A fugitive Roman Catholic priest has been arrested in India after seven years on the run while facing charges that he sexually assaulted a 14-year-old Minnesota girl who sought his advice about becoming a nun.
The Rev. Joseph Jeyapaul’s case was featured in a March 11 story in the Tribune. His alleged victim, Megan Peterson, who is now 22, told the newspaper in an interview today that she was taken off guard by the arrest after so many years of waiting.
“I find it quite ironic that that we did that interview and then a week later he is in handcuffs,” Peterson said. “I wasn't expecting it to happen this fast.”
But Peterson said she was still firmly committed to testifying against Jeyapaul should he be extradited to Minnesota to face trial. “I am ready — it's about time,” she said. “If my voice can help, then I'll be there.”
Jeyapaul in the past has asserted his innocence and continued to serve as a priest in India, where he was prohibited from direct contact with children.
He was arrested Friday and is being held in custody pending a formal U.S. request for his extradition, to be filed in New Delhi, the Associated Press reported.
Jeyapaul is one of at least 32 Roman Catholic priests nationwide since 1985 who the Tribune found have fled to foreign countries while facing criminal charges or being investigated over allegations that they sexually assaulted or abused youths in the United States. Only five of them have been returned to the U.S. to face trial.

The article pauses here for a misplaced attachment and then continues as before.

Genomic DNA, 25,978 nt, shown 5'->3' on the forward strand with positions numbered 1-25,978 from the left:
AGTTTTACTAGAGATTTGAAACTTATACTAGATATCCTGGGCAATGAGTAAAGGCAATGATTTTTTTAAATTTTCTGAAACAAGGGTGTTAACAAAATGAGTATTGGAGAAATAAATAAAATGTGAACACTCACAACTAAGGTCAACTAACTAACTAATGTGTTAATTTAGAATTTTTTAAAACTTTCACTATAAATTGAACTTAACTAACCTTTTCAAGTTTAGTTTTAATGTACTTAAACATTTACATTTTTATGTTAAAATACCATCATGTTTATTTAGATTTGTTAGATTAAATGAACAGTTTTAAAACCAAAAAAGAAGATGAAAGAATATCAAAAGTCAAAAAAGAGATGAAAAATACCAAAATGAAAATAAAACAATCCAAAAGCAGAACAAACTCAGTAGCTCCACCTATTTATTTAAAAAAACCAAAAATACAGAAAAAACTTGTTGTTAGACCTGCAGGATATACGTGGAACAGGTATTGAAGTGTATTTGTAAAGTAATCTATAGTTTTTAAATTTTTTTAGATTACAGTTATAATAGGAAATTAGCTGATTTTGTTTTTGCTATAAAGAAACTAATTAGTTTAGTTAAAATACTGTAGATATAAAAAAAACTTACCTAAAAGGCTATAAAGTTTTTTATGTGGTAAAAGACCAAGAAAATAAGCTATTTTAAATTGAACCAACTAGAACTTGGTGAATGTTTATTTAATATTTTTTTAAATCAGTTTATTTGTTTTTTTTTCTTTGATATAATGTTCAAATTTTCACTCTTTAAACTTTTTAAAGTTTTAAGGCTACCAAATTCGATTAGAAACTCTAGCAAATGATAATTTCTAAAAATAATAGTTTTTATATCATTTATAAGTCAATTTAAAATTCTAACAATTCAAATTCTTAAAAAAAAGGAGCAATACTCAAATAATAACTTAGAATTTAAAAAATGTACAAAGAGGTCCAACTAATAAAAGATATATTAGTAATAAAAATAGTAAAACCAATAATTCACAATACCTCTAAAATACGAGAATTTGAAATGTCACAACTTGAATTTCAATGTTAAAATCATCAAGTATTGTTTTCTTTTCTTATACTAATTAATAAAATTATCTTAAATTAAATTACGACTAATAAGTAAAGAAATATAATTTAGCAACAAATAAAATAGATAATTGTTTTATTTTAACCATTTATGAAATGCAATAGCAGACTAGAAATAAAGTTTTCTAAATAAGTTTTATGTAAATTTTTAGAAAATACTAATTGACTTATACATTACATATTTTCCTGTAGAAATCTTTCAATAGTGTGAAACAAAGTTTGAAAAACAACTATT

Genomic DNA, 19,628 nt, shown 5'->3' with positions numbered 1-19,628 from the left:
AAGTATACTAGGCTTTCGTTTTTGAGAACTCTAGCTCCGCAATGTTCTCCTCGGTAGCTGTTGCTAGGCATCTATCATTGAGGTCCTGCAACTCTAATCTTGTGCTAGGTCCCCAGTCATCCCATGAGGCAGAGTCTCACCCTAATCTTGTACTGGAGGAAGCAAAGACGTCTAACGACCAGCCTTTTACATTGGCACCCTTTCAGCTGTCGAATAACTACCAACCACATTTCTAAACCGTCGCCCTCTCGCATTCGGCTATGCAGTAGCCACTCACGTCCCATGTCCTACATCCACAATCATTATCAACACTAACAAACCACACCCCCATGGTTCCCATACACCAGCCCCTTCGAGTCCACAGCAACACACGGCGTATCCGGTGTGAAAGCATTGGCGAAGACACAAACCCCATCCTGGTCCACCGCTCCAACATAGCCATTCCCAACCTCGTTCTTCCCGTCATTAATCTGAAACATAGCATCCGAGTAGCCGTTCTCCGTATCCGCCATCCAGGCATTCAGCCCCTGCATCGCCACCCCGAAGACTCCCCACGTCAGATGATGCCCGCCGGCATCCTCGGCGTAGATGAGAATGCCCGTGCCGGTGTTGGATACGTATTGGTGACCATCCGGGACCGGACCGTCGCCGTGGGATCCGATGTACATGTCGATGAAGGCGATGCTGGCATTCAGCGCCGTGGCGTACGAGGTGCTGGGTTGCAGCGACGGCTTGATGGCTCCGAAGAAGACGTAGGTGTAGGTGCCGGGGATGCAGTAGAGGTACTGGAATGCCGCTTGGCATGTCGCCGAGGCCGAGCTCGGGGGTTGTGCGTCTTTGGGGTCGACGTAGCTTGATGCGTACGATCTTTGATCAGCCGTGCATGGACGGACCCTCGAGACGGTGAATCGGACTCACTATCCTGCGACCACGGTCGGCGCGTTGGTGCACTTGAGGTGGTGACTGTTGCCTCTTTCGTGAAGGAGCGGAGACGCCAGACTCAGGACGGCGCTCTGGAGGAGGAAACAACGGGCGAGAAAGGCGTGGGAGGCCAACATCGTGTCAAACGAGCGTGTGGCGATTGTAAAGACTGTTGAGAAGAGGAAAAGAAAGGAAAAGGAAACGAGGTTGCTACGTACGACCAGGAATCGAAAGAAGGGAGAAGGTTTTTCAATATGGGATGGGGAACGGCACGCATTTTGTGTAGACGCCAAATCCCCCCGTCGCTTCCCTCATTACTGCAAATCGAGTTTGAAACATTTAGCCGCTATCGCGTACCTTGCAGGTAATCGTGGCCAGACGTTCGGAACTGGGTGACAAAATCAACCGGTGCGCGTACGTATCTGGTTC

Like many other international fugitives traced by the Tribune as part of a broader investigation, priests accused of sexual misconduct often returned to their hometowns and did little to conceal their identities or whereabouts, the newspaper found.
Efforts to extradite another priest who fled to his native India, the Rev. Sleeva Raju Policetti, have dragged for nearly a decade, the Tribune found. Policetti was charged in 2002 with 20 counts of criminal sexual assault and abuse of a 16-year-old girl, though the charges are now in jeopardy because a lawyer for the alleged victim has indicated she may not want to pursue prosecution.
The potential end to that case offers an example of how an opaque and slow-moving international extradition system can derail justice, leaving suspects accused of serious crimes free when they find haven in foreign countries.Copyright © 2015, The Baltimore Sun